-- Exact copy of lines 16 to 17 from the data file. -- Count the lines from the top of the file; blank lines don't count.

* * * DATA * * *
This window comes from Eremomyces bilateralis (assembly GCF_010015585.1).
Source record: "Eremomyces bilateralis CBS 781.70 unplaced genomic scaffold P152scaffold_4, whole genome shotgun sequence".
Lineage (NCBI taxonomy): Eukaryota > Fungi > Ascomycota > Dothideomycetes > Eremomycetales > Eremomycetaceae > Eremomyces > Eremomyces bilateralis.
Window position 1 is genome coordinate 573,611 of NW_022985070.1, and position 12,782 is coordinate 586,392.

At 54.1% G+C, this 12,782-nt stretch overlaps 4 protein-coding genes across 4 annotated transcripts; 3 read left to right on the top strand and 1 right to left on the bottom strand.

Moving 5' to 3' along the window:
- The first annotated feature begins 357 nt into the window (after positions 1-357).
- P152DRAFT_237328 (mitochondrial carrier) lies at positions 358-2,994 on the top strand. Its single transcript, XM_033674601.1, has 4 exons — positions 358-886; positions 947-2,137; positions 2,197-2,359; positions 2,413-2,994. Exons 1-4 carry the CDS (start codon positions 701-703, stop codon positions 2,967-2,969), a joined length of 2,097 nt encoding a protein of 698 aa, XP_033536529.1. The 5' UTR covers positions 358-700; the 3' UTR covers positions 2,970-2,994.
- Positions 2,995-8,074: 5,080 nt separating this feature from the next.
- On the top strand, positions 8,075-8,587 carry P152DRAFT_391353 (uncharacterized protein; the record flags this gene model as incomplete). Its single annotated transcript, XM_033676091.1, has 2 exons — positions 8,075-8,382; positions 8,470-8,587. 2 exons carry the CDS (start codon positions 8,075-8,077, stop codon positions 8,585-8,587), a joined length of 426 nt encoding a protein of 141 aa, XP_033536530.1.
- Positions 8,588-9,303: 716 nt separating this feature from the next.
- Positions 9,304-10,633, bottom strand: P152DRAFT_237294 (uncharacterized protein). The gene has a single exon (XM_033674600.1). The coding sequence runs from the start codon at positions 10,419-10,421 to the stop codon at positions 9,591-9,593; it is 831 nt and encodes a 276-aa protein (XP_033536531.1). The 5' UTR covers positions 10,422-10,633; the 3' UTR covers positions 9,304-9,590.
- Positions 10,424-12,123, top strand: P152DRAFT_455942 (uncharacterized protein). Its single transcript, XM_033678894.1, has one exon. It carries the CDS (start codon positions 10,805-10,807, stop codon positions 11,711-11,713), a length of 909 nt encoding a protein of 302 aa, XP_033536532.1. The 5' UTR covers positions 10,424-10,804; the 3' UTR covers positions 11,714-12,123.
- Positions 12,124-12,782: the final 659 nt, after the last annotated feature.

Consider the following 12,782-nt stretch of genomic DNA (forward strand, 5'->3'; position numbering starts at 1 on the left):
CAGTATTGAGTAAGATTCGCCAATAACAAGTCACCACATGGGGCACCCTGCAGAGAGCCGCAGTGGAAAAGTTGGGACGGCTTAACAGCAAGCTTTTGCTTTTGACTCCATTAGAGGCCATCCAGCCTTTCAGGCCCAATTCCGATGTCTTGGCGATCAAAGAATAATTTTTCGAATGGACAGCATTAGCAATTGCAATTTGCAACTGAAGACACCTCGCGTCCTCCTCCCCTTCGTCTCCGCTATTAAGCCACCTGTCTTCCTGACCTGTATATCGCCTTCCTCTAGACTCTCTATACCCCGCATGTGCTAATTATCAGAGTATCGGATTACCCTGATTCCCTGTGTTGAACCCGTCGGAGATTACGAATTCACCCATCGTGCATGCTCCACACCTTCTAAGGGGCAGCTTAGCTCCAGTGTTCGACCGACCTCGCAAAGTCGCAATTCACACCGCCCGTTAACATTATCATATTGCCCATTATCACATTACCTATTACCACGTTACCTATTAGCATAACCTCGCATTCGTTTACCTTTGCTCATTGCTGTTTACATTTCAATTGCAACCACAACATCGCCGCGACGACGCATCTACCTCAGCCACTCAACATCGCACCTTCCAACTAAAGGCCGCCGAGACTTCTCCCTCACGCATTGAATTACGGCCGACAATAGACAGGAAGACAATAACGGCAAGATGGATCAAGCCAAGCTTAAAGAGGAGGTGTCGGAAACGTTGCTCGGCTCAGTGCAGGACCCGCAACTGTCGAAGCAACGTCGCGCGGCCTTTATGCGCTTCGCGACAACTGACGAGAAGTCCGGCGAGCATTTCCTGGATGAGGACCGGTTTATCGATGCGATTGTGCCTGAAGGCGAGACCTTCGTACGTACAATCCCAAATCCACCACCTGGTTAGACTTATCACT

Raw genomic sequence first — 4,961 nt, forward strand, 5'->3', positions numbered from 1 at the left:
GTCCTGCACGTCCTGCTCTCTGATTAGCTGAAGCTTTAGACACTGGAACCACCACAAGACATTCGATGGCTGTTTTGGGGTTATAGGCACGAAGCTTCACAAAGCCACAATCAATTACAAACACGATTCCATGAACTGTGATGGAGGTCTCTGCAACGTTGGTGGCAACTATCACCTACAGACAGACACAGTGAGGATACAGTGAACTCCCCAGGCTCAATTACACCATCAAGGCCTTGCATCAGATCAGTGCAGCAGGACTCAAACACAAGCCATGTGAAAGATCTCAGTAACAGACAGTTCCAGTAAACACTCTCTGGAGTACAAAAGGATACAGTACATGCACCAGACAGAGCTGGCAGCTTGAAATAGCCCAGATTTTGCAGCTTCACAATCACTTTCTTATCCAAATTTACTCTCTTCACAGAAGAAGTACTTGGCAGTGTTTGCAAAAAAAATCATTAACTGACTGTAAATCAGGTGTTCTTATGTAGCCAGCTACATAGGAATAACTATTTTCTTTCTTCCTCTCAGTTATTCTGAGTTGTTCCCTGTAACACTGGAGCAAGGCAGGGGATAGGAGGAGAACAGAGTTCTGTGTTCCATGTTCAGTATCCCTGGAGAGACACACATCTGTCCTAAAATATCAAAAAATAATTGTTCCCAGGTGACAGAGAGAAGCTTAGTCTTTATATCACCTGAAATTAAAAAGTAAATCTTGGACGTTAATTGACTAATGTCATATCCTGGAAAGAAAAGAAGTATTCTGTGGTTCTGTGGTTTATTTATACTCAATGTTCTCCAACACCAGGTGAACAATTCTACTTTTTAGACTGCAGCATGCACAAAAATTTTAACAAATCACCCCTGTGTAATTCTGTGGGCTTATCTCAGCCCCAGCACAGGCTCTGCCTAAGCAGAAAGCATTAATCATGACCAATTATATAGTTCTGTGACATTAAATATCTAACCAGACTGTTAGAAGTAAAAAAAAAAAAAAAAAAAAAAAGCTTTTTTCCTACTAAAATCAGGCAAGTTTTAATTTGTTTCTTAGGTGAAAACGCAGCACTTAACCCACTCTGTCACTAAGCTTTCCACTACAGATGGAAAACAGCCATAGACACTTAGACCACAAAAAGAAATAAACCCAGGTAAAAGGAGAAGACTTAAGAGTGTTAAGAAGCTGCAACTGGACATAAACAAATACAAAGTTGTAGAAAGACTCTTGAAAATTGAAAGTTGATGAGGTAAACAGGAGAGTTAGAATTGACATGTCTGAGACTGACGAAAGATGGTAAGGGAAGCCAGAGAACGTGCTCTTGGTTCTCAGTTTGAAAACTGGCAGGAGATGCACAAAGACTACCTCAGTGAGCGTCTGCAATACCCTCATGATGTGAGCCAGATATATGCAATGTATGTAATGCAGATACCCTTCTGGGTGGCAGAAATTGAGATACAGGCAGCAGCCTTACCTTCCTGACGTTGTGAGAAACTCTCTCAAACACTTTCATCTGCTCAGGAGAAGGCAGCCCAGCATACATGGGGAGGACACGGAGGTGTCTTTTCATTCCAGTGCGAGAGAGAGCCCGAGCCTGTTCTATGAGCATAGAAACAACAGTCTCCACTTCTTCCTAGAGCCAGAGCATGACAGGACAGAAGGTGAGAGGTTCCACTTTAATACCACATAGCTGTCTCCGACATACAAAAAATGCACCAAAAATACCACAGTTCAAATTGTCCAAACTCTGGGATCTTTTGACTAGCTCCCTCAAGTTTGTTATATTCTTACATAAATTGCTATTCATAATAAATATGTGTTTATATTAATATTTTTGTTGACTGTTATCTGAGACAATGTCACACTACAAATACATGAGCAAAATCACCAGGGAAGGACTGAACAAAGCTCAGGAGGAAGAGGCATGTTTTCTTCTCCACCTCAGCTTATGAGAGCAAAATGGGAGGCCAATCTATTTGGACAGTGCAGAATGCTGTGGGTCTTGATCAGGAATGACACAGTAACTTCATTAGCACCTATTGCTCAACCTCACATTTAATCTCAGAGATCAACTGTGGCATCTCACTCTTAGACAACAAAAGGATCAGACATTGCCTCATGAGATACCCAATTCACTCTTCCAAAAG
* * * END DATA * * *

CAGTATTGAGTAAGATTCGCCAATAACAAGTCACCACATGGGGCACCCTGCAGAGAGCCGCAGTGGAAAAGTTGGGACGGCTTAACAGCAAGCTTTTGCTTTTGACTCCATTAGAGGCCATCCAGCCTTTCAGGCCCAATTCCGATGTCTTGGCGATCAAAGAATAATTTTTCGAATGGACAGCATTAGCAATTGCAATTTGCAACTGAAGACACCTCGCGTCCTCCTCCCCTTCGTCTCCGCTATTAAGCCACCTGTCTTCCTGACCTGTATATCGCCTTCCTCTAGACTCTCTATACCCCGCATGTGCTAATTATCAGAGTATCGGATTACCCTGATTCCCTGTGTTGAACCCGTCGGAGATTACGAATTCACCCATCGTGCATGCTCCACACCTTCTAAGGGGCAGCTTAGCTCCAGTGTTCGACCGACCTCGCAAAGTCGCAATTCACACCGCCCGTTAACATTATCATATTGCCCATTATCACATTACCTATTACCACGTTACCTATTAGCATAACCTCGCATTCGTTTACCTTTGCTCATTGCTGTTTACATTTCAATTGCAACCACAACATCGCCGCGACGACGCATCTACCTCAGCCACTCAACATCGCACCTTCCAACTAAAGGCCGCCGAGACTTCTCCCTCACGCATTGAATTACGGCCGACAATAGACAGGAAGACAATAACGGCAAGATGGATCAAGCCAAGCTTAAAGAGGAGGTGTCGGAAACGTTGCTCGGCTCAGTGCAGGACCCGCAACTGTCGAAGCAACGTCGCGCGGCCTTTATGCGCTTCGCGACAACTGACGAGAAGTCCGGCGAGCATTTCCTGGATGAGGACCGGTTTATCGATGCGATTGTGCCTGAAGGCGAGACCTTCGTACGTACAATCCCAAATCCACCACCTGGTTAGACTTATCACT

Raw genomic sequence first — 4,961 nt, forward strand, 5'->3', positions numbered from 1 at the left: